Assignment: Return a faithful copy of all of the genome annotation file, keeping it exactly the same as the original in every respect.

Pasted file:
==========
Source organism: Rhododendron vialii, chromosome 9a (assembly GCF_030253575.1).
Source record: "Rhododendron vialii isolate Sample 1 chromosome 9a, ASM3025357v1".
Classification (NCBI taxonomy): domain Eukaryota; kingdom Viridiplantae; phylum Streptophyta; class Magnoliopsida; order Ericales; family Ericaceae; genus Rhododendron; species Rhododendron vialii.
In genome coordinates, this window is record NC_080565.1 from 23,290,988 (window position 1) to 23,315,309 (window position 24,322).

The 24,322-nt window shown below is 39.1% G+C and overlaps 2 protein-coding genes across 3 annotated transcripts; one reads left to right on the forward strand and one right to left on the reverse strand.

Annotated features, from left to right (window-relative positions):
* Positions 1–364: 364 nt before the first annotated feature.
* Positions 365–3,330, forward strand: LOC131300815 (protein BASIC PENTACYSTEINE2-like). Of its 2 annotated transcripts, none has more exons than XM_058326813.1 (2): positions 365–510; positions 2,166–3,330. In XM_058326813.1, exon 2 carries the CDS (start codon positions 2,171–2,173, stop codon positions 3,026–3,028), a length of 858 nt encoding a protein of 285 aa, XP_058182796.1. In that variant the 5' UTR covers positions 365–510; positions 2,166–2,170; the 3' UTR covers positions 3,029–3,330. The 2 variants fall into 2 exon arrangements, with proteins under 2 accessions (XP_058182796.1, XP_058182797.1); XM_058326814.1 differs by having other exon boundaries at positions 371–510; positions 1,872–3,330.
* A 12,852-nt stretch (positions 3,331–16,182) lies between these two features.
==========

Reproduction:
Source organism: Rhododendron vialii, chromosome 9a (assembly GCF_030253575.1).
Source record: "Rhododendron vialii isolate Sample 1 chromosome 9a, ASM3025357v1".
Classification (NCBI taxonomy): domain Eukaryota; kingdom Viridiplantae; phylum Streptophyta; class Magnoliopsida; order Ericales; family Ericaceae; genus Rhododendron; species Rhododendron vialii.
In genome coordinates, this window is record NC_080565.1 from 23,290,988 (window position 1) to 23,315,309 (window position 24,322).

The 24,322-nt window shown below is 39.1% G+C and overlaps 2 protein-coding genes across 3 annotated transcripts; one reads left to right on the forward strand and one right to left on the reverse strand.

Annotated features, from left to right (window-relative positions):
* Positions 1–364: 364 nt before the first annotated feature.
* Positions 365–3,330, forward strand: LOC131300815 (protein BASIC PENTACYSTEINE2-like). Of its 2 annotated transcripts, none has more exons than XM_058326813.1 (2): positions 365–510; positions 2,166–3,330. In XM_058326813.1, exon 2 carries the CDS (start codon positions 2,171–2,173, stop codon positions 3,026–3,028), a length of 858 nt encoding a protein of 285 aa, XP_058182796.1. In that variant the 5' UTR covers positions 365–510; positions 2,166–2,170; the 3' UTR covers positions 3,029–3,330. The 2 variants fall into 2 exon arrangements, with proteins under 2 accessions (XP_058182796.1, XP_058182797.1); XM_058326814.1 differs by having other exon boundaries at positions 371–510; positions 1,872–3,330.
* A 12,852-nt stretch (positions 3,331–16,182) lies between these two features.